• Subsequent dilatations may be needed for recurrence of dysphagia. Determine the need for such dilatations on an individual basis. However, in one study involving only 11 patients, objective measurements with a 12.7-mm barium pill showed that the pill failed to pass the ring in 60% of patients at 1 month and 100% of patients at 1 year. This suggests that recurrence of dysphagia is not a reliable indicator of relapse or persistence of the ring.

  • If dysphagia persists or recurs shortly after dilatation, consider an esophageal manometry study to look for any treatable motility disorder.

  • If the manometry does not reveal any treatable motility disorder, consider repeating an upper endoscopy to assure healing of esophagitis or to confirm persistence of the ring.

  • Rees et al performed a retrospective study of all patients (n = 38; 54 procedures) undergoing transnasal balloon dilation of the esophagus at 2 tertiary care centers to determine the safety of this procedure.[14] The investigators determined that low complication rates are associated with transnasal esophageal balloon dilation in nonsedated or sedated patients, with a 96% well tolerance rate.[14]

  • Based on anecdotal reports, larger pneumatic balloons, such as balloons used for achalasia dilatation, may be considered if the ring persists despite 2 or more bougie dilatations. Fortunately, this measure is rarely required. Use larger balloons with extreme caution because of the increased risk of perforation.

  • Successful endoscopic electrocautery incision using a needle-knife papillotome has been reported and may be considered. A recent randomized, controlled trial compared 52-Fr Maloney dilator versus 4 quadrant biopsy of the ring and found that both modalities were equally effective in relieving dysphagia at 3 months and at 12 months in 26 patients. However, 100% of the biopsy group described the procedure as easy as opposed to 55% of the dilation group.


On very rare occasions, surgical excision may be needed if medical therapy fails. Antireflux surgery may also be considered at the same time for concomitant gastroesophageal reflux disease.

Diet and activity

No major dietary restrictions or activity restriction are applicable. The patient may be advised to avoid eating quickly and to chew his or her food well, especially meat and bread; however, whether this advice is truly beneficial is unclear.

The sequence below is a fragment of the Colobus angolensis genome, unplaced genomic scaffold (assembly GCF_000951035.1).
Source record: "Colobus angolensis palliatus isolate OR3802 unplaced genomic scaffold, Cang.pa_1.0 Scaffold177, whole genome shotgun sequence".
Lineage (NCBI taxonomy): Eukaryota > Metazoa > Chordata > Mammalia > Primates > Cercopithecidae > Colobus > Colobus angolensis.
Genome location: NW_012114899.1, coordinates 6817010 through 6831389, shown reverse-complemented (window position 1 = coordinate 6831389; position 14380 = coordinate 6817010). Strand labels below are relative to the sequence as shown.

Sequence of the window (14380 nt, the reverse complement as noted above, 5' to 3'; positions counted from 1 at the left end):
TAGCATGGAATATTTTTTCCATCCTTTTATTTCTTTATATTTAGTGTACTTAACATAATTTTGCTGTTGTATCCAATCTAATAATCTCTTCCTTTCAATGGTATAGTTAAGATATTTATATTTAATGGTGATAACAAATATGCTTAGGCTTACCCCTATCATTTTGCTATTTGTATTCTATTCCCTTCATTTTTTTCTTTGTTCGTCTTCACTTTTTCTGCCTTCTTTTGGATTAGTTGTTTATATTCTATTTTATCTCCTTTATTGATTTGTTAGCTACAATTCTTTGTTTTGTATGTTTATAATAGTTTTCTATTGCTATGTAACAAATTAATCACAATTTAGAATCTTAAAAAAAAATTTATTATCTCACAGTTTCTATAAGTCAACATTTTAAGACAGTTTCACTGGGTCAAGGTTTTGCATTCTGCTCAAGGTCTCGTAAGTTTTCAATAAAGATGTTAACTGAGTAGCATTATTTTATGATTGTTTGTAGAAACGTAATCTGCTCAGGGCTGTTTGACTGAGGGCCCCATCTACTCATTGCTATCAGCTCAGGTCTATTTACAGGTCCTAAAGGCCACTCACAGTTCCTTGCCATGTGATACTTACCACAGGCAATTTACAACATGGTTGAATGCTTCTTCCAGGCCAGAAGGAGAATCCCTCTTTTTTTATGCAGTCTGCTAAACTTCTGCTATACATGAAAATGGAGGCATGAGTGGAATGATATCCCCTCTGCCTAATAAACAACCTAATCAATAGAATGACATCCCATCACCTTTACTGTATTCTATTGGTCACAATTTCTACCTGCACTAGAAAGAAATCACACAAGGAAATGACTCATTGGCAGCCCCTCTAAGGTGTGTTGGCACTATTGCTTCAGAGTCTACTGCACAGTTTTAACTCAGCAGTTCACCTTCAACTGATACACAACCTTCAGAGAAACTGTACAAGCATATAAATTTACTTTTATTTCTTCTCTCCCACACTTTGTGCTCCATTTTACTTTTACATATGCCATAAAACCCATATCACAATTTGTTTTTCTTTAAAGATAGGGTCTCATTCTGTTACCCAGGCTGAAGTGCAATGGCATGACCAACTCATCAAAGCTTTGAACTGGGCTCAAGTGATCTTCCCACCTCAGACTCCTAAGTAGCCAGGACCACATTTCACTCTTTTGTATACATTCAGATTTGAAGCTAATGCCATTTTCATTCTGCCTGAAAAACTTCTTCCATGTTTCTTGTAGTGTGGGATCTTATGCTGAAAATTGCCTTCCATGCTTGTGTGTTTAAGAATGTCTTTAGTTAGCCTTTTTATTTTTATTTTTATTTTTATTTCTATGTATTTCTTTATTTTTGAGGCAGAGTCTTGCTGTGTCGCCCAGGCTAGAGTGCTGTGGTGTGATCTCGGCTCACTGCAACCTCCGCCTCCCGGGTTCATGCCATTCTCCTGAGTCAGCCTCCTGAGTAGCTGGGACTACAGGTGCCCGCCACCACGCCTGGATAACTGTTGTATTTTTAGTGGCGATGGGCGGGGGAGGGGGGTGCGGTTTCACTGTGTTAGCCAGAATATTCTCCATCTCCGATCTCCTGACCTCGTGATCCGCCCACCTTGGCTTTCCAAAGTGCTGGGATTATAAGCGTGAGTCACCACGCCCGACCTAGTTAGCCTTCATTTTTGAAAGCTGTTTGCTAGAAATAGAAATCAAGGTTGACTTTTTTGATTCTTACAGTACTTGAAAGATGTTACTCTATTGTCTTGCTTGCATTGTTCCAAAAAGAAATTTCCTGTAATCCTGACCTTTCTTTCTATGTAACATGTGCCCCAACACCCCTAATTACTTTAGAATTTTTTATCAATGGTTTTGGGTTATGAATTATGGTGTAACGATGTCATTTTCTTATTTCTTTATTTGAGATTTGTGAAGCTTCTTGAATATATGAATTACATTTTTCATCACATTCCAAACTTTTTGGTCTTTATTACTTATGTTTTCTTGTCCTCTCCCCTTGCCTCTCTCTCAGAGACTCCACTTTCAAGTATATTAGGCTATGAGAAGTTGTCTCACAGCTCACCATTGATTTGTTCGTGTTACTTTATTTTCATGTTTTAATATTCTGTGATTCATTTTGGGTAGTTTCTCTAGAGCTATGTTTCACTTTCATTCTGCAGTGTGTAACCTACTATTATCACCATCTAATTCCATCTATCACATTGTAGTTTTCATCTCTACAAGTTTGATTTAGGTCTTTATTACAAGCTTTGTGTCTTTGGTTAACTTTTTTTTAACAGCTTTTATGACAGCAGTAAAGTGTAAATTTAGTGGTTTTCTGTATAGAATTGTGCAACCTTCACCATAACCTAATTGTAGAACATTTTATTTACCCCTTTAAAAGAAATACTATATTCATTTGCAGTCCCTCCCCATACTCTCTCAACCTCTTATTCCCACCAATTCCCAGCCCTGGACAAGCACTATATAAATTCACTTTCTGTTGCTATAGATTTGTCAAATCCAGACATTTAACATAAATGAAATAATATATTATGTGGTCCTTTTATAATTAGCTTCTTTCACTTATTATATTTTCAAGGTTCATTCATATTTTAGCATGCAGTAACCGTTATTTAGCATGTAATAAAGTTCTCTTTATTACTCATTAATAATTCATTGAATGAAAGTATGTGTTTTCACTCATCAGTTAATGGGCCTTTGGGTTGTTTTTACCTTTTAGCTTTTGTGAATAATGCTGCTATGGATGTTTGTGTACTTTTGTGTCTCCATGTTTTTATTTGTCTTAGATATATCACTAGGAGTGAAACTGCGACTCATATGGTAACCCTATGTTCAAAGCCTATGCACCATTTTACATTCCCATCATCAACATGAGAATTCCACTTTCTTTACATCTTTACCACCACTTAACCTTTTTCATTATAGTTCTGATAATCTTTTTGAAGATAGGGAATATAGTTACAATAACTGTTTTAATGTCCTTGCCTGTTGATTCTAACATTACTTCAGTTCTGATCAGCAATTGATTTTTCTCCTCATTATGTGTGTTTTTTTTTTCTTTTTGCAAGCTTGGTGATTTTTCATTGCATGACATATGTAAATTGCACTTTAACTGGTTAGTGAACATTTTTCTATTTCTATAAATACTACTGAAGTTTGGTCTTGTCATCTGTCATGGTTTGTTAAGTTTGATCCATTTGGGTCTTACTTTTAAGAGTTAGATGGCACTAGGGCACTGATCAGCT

Surgical Care

On very rare occasions, one may have to resort to surgical excision if medical therapy fails. Antireflux surgery may also be considered at the same time for concomitant gastroesophageal reflux disease.

Surgical approaches have included bougies, balloons, biopsies, and diathermic monopolar incision.[15]  Unfortunately, recurrence is common over time.

In a randomized, prospective trial, Wills et al compared the efficacy of bougie dilation (n = 25) with electrosurgical incision (n = 25) of symptomatic Schatzki rings at 1-year follow-up in the presence of acid suppression with rabeprazole treatment.[16] The investigators found electrosurgical incision of Schatzki rings to be a safe procedure that provided a longer duration of symptom improvement (7.99 mo) relative to bougie dilation (5.86 mo) (P = 0.03). Gastroesophageal reflux disease scores in both groups were significantly improved with the addition of rabeprazole therapy.[16]

Successful complete excision of symptomatic Schatzki ring with the use of jumbo cold biopsy forceps has been reported.[17] Gonzalez et al revealed that all 10 patients with dysphagia as a result of a Schatzki ring in their observational study (mean follow-up, 376 days) achieved complete endoscopic obliteration of their Schatzki rings with cold jumbo biopsy forceps. Six of 10 patients had been previously treated with bougienage or balloon dilation, 5 patients were on proton pump inhibitor maintenance therapy, and 1 patient was on H2 blocker maintenance therapy. No serious complications were noted.[17]

Long-Term Monitoring

Recurrence of dysphagia decreases with increasing experience with dilatation.

Repeat esophageal dilatation with a large-bore bougie in patients whose dysphagia recurs.

Monitor patients in follow-up visits (eg, q1-2mo) after initial dilatation and, subsequently, on an as-needed basis.



Medication Summary

No specific drug therapy for Schatzki ring exists. If reflux disease is suspected based on symptoms or endoscopic findings, consider treating with potent antisecretory agents (eg, proton pump inhibitors) in addition to antireflux precautions.

Proton pump inhibitors

Class Summary

Inhibits H+/K+ -ATPase enzyme system in the gastric parietal cells, resulting in decreased gastric acid secretion. Used for esophagitis or unresponsiveness to H2-antagonist therapy.

Rabeprazole sodium (Aciphex)

Decreases gastric acid secretion by inhibiting the parietal cell H+/K+ ATP pump. For short-term (4-8 wk) treatment and relief symptomatic erosive or ulcerative GERD. Patients not healed after 8 wk, consider additional 8-wk course.

Esomeprazole magnesium (Nexium)

S-isomer of omeprazole. Inhibits gastric acid secretion by inhibiting H+/K+ -ATPase enzyme system at secretory surface of gastric parietal cells.

Omeprazole (Prilosec)

Inhibits gastric acid secretion. Used for the short-term treatment (4-8 wk) of GERD. May be needed for long-term therapy.

Pantoprazole (Protonix)

Suppresses gastric acid secretion by specifically inhibiting H+/K+ ATPase enzyme system at the secretory surface of gastric parietal cells.

Lansoprazole (Prevacid)

Inhibits gastric acid secretion. Used for up to 8 wk to treat all grades of erosive esophagitis.